These last two weeks have been a bit of a run-run for the Elder Fleming. Our zone was able to visit the temple, not this Wednesday, but the last. The whole lot of us gathered at Burger King to get a little taste of America. It was fun for all the missionaries to gather together in a non-district meeting context. Little by little, our zone is becoming more and more united. Elder Sanchez and I are trying to lift the spirits and the energy of all the missionaries in Zona Casa Amarela. Nobody will ever be forced to follow Jesus Christ, so it’s our job to be such animated and exciting messengers of the gospel that people themselves get excited about our message. Certainly, there’s a place for reverence and the quiet whisperings of the Spirit in our work, but I’ve always found that preaching the gospel is easier with a bounce in your step and a smile on your face.
The day after our temple visit, the mission president, President Lanius, came to our zone to give us a mini-training and do surprise interviews. He started off talking to us about the speed of thoughts, the size of the milky way, the distance from earth to the sun, and the fact that light travels around the world 7.5 times in a mere second. I’m a little foggy on the purpose of his prelude, but it had something to do with the grand magnitude of our work here and the eternal possibilities after baptism. Then he talked about how to diversify our teaching group. He then held a handful of interviews. He asked me, “Are you better after your operation?” I got confused and told him he must have me mixed up with another missionary. He looked puzzled for a minute, smiled, laughed, and realized that he had indeed mixed me up with another operated elder. I was grateful I didn’t have to go to the hospital. I was also relieved to know that I hadn’t received a medical operation unawares while on the mission. Dementia would be a handful at 21. He then asked me if I was excited to work. I said yes. He gave me a hug. Everybody walked away happy. The shorter the better with these things, I figure.
While the other elders were being interviewed, Elder Sanchez and I gave an impromptu training to the zone on the importance of contacting everyone in our path and how to use our time wisely. For having about 0 seconds of planning, it actually worked out remarkably well. It’s nice to have a companion that is “desenrolado” (it’s a word that means something like “quick thinker” or “silver tongue”).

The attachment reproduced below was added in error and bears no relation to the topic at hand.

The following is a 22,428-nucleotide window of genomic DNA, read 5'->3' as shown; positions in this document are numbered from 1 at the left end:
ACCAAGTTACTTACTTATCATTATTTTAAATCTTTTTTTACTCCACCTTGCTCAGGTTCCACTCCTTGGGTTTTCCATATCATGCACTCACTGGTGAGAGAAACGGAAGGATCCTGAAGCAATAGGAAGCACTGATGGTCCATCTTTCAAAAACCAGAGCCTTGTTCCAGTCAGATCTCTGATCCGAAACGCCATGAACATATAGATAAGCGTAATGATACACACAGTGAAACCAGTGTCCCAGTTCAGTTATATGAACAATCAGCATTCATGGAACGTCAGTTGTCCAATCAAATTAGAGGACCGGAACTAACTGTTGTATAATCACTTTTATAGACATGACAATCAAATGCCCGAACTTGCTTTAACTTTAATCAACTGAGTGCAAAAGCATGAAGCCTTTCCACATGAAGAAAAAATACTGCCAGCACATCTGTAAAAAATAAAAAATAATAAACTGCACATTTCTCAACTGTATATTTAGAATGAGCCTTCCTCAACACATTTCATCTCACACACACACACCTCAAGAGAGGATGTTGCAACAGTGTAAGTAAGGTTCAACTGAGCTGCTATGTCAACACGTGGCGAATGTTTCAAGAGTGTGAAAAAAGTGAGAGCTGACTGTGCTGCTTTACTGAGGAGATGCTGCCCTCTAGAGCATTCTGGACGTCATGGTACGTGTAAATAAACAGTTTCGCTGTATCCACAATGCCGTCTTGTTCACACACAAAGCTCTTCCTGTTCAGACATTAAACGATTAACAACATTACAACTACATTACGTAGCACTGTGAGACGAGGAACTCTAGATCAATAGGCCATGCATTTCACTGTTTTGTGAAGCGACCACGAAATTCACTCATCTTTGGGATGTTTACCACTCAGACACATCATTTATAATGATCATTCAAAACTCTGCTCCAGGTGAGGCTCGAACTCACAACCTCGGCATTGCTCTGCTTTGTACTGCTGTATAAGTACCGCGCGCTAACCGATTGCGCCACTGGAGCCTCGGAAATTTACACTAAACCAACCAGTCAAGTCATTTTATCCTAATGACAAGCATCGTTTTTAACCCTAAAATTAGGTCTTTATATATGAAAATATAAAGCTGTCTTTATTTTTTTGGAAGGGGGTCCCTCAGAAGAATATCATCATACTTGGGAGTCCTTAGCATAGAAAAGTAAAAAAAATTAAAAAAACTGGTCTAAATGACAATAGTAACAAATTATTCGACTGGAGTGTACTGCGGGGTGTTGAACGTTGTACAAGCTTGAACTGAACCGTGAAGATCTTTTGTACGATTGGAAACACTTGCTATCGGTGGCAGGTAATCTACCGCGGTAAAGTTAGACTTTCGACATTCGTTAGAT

We had a miracle baptism this last weekend (14th of July). Her name was Juliana. One day we had very few appointments and were resigned to a day full of contacts. Our twentieth contact was a heavy door in the face by an angry catholic. Needless to say, our spirits were low, the sun was hot, and there was a massive hill to climb in front of us. We considered giving up on contacts and trying to find some of our more agreeable investigators at home, but Elder Sanchez and I felt we should do just one more street. We climbed the hill, a little disappointed and entirely exhausted, and were happy to see a woman with her child waiting for absolutely nothing. We talked to her. She said she would get baptized. She read the Book of Mormon, went to Church, and decided to change her life forever. Amen. She said she just felt a warm tingly affirmation when she read the Book of Mormon. She reads every day. Her little daughter is probably the cutest thing since people started breeding miniature dogs.
A side note – these last two weeks have been an adventure in the doggy world. It all started when I asked to speak with the aunt of a less active who had recently moved to our area. He guided me to the little alleyway that led to his house. There was one dog chained up on our right. The chain gave just enough space for us to squeeze by with our little bottoms pressed up against the wall. There was another dog at the end of the alleyway, just before the corner that led to the Less Active’s house. Needless to say, we slowly tip-toed past the first dog just as the second dog pulled out the stake that he was chained to and started to chase after us. I backed up into my companion who was slipping on a pile of dirt into the first dig and pretended to throw rocks while the second dog was barking and coming closer and closer and…it was all just a mess. Needless to say, I didn’t get bit and I don’t have rabies. Story #2: We did a contact at a house way out in the middle of nowhere. There was a little rogue dog that had followed us for a good half-mile and he was just as excited about the contact as we were. When we clapped our hands to call out the family, instead of a nice smiling old lady with cookies came a Rottweiler and an angry mutt. The dogs were King Size (definitely not fun size) and pretty much ran face first into the fence that was blocking them from us. Or us from them. 🙂 They were barking like mad and we were laughing because they couldn’t get past the fence and we were safe. All of sudden, they stopped barking and ran into the foliage that covered the fence encircling the house. Everything went eerily quiet for a second. Then the two massive guard dogs burst out from a hole they had dug under the fence and came barreling towards us. Elder Sanchez and I opened our umbrellas (as if a $R 5,00 street umbrella will fight off a 100-pound Rottweiller). Our little friend that had so faithfully followed us sprinted off like a fugitive in a drug-bust. But, just like always, the big boys caught the runner. They grabbed him by the back of the neck and he squealed and cried. Fortunately, the bigger dogs realized that it really just wasn’t worth it and the little guy didn’t have any lunch money. They just gave him a good sniff and let him go. At that point, the little guy ran behind Elder Sanchez’s umbrella, shaking. But, yet again, we were unharmed.
Two more baptisms marked for this next week. All is well. God Bless.